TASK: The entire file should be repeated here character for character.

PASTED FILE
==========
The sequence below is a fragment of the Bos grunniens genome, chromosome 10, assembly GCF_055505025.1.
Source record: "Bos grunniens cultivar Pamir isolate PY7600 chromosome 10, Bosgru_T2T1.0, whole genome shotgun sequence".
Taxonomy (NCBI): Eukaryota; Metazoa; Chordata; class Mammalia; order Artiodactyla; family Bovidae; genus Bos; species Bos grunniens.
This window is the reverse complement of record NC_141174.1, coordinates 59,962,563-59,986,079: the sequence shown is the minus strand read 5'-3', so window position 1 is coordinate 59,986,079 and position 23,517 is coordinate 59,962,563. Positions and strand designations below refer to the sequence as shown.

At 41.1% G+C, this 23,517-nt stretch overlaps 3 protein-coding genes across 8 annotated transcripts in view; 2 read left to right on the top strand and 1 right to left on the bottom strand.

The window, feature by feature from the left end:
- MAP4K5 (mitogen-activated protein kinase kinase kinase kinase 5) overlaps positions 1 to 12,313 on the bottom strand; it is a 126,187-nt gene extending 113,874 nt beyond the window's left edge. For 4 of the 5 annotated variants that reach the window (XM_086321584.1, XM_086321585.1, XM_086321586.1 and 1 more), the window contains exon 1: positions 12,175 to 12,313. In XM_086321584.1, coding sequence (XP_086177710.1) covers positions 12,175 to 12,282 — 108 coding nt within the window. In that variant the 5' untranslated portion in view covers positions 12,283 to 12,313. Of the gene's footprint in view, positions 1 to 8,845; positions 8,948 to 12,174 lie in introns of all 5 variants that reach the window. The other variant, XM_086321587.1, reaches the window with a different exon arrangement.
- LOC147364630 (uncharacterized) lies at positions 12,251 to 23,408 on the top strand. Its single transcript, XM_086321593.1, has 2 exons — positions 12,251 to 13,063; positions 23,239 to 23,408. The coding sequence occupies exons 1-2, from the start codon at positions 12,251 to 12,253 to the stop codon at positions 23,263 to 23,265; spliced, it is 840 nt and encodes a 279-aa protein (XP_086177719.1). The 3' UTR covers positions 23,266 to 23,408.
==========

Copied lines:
The sequence below is a fragment of the Bos grunniens genome, chromosome 10, assembly GCF_055505025.1.
Source record: "Bos grunniens cultivar Pamir isolate PY7600 chromosome 10, Bosgru_T2T1.0, whole genome shotgun sequence".
Taxonomy (NCBI): Eukaryota; Metazoa; Chordata; class Mammalia; order Artiodactyla; family Bovidae; genus Bos; species Bos grunniens.
This window is the reverse complement of record NC_141174.1, coordinates 59,962,563-59,986,079: the sequence shown is the minus strand read 5'-3', so window position 1 is coordinate 59,986,079 and position 23,517 is coordinate 59,962,563. Positions and strand designations below refer to the sequence as shown.

At 41.1% G+C, this 23,517-nt stretch overlaps 3 protein-coding genes across 8 annotated transcripts in view; 2 read left to right on the top strand and 1 right to left on the bottom strand.

The window, feature by feature from the left end:
- MAP4K5 (mitogen-activated protein kinase kinase kinase kinase 5) overlaps positions 1 to 12,313 on the bottom strand; it is a 126,187-nt gene extending 113,874 nt beyond the window's left edge. For 4 of the 5 annotated variants that reach the window (XM_086321584.1, XM_086321585.1, XM_086321586.1 and 1 more), the window contains exon 1: positions 12,175 to 12,313. In XM_086321584.1, coding sequence (XP_086177710.1) covers positions 12,175 to 12,282 — 108 coding nt within the window. In that variant the 5' untranslated portion in view covers positions 12,283 to 12,313. Of the gene's footprint in view, positions 1 to 8,845; positions 8,948 to 12,174 lie in introns of all 5 variants that reach the window. The other variant, XM_086321587.1, reaches the window with a different exon arrangement.
- LOC147364630 (uncharacterized) lies at positions 12,251 to 23,408 on the top strand. Its single transcript, XM_086321593.1, has 2 exons — positions 12,251 to 13,063; positions 23,239 to 23,408. The coding sequence occupies exons 1-2, from the start codon at positions 12,251 to 12,253 to the stop codon at positions 23,263 to 23,265; spliced, it is 840 nt and encodes a 279-aa protein (XP_086177719.1). The 3' UTR covers positions 23,266 to 23,408.